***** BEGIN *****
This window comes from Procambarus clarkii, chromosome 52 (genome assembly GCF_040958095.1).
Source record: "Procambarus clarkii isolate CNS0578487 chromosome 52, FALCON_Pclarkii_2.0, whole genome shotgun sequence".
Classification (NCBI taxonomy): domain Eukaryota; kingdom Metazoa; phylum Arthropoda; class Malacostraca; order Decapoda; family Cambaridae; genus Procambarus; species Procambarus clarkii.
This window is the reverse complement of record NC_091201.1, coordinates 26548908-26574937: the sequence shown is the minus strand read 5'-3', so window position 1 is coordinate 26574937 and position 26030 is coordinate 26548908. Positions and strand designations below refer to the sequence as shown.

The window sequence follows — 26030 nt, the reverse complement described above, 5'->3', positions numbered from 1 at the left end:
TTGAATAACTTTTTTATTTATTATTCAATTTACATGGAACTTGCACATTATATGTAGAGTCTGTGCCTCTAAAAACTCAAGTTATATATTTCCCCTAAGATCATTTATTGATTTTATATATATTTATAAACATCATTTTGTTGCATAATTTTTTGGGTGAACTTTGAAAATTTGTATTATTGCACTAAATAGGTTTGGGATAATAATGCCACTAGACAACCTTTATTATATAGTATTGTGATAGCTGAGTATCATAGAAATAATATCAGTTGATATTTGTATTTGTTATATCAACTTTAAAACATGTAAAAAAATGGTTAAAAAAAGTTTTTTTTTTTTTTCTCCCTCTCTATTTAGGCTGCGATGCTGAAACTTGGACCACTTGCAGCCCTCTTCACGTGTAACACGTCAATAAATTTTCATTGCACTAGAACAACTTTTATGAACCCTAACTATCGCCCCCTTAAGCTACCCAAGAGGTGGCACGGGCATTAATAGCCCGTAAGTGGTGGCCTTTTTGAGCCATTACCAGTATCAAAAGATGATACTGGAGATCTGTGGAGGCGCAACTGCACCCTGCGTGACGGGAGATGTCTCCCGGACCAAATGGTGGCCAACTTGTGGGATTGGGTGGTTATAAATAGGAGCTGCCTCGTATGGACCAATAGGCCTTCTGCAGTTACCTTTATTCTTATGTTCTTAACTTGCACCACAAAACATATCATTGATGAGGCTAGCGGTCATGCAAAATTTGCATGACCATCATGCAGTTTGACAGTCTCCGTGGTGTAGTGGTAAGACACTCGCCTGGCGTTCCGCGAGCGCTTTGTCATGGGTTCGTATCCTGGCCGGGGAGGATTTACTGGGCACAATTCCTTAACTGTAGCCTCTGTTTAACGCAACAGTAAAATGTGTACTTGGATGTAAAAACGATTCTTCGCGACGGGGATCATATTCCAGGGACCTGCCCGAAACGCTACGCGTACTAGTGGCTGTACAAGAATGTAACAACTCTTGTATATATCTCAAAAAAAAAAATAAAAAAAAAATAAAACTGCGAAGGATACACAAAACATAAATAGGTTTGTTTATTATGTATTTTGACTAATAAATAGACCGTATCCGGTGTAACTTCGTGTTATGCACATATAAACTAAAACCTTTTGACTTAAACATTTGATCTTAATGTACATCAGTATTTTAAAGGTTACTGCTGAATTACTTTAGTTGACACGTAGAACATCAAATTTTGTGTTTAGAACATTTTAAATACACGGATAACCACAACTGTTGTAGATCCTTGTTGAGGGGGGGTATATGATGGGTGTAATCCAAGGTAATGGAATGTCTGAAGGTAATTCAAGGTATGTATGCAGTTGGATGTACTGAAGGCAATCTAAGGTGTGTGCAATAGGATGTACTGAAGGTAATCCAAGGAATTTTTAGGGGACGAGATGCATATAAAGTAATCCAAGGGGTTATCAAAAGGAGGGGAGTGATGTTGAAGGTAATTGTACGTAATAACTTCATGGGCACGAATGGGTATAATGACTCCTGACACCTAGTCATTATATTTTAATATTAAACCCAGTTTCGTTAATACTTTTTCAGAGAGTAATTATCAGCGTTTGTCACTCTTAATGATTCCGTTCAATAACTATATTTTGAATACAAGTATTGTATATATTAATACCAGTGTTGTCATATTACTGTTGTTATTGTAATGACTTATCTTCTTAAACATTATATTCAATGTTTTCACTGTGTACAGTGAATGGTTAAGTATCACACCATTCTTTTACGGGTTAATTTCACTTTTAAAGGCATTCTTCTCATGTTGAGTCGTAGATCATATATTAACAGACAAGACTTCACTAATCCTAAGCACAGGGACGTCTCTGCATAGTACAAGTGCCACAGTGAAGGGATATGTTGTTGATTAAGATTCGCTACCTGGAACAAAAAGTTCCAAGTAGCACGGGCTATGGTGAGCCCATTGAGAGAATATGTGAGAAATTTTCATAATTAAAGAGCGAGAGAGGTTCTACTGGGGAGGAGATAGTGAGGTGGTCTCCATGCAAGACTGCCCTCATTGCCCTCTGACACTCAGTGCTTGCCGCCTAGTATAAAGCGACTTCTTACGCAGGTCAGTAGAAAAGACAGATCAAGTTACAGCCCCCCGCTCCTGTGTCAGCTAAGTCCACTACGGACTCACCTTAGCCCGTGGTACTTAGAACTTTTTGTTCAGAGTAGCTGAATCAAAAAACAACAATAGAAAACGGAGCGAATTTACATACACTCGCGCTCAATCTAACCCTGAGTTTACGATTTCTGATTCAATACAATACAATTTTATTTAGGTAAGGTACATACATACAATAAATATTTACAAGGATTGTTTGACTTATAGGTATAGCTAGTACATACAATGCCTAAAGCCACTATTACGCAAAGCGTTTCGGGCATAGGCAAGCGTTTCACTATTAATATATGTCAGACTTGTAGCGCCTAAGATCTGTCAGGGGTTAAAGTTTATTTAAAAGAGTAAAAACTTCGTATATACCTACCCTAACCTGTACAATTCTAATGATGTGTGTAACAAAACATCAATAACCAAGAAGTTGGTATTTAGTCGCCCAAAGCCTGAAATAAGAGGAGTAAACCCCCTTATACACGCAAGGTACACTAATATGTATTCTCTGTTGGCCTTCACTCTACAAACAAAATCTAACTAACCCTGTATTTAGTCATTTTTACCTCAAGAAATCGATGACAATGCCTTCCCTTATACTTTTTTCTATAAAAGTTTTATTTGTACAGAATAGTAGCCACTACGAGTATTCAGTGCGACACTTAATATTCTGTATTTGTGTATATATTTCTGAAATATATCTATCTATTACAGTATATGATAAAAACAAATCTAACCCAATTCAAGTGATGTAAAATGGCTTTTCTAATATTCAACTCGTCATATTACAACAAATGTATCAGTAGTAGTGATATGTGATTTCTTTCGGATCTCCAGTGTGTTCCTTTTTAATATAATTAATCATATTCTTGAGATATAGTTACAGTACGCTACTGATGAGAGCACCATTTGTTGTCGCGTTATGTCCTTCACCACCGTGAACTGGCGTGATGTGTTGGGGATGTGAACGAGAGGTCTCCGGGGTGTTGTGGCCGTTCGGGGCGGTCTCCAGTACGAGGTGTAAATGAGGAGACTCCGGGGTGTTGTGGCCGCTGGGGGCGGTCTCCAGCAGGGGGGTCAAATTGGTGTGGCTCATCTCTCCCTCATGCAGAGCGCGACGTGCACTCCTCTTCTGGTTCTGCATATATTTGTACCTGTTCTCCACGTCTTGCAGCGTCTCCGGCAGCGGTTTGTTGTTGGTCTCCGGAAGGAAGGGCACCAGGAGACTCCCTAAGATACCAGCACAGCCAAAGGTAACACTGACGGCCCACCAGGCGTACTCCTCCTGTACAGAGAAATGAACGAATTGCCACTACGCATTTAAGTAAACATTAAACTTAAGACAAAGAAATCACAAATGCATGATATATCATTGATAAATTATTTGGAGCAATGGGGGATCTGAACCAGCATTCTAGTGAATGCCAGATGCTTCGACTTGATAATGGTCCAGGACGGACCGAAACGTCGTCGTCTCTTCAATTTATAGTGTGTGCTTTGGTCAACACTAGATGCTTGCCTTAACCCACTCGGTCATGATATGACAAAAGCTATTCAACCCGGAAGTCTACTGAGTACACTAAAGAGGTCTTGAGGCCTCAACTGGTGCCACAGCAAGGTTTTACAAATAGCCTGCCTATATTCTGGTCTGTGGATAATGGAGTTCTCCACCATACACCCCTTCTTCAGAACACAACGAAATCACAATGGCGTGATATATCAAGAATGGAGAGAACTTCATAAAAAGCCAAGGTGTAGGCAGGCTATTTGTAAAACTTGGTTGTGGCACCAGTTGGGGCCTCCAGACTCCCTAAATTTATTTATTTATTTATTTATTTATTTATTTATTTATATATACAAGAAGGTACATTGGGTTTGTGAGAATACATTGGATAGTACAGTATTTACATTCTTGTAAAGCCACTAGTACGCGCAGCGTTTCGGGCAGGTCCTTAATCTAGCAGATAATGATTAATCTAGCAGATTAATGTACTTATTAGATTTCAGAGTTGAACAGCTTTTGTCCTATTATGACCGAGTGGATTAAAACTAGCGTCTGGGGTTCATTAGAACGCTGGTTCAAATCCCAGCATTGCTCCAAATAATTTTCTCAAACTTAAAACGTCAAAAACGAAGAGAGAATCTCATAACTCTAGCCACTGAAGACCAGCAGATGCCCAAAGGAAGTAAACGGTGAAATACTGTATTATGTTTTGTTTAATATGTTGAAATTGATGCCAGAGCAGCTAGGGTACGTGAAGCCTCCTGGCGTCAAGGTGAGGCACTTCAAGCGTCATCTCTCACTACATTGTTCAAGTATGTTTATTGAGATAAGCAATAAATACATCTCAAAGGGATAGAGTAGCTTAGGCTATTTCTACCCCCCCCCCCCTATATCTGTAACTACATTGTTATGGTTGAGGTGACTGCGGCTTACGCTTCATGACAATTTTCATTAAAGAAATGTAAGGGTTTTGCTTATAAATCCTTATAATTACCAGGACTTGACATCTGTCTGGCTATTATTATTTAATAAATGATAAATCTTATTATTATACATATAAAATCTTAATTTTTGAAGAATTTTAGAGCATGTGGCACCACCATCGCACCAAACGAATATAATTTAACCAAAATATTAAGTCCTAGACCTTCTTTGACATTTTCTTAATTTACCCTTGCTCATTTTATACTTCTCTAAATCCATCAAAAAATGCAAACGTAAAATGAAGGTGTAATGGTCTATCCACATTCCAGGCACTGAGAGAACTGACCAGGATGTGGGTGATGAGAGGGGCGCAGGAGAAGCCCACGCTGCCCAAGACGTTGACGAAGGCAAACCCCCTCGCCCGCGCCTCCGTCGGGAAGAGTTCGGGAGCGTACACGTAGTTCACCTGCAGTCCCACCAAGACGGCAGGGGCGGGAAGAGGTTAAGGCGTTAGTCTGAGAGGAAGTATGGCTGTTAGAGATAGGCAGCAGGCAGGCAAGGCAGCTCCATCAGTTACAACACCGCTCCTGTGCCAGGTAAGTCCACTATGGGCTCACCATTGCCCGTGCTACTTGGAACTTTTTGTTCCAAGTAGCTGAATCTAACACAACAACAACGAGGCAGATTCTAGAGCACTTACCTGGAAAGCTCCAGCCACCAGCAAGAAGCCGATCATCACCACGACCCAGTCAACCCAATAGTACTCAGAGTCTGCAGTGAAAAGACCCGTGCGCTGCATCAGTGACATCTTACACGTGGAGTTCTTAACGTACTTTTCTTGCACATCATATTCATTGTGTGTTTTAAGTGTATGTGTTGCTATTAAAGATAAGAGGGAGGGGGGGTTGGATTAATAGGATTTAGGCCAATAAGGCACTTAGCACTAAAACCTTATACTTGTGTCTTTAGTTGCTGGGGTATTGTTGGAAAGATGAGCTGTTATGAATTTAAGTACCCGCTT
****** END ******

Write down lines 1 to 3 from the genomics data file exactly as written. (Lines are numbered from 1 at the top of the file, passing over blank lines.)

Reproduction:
This window comes from Procambarus clarkii, chromosome 52 (genome assembly GCF_040958095.1).
Source record: "Procambarus clarkii isolate CNS0578487 chromosome 52, FALCON_Pclarkii_2.0, whole genome shotgun sequence".
Classification (NCBI taxonomy): domain Eukaryota; kingdom Metazoa; phylum Arthropoda; class Malacostraca; order Decapoda; family Cambaridae; genus Procambarus; species Procambarus clarkii.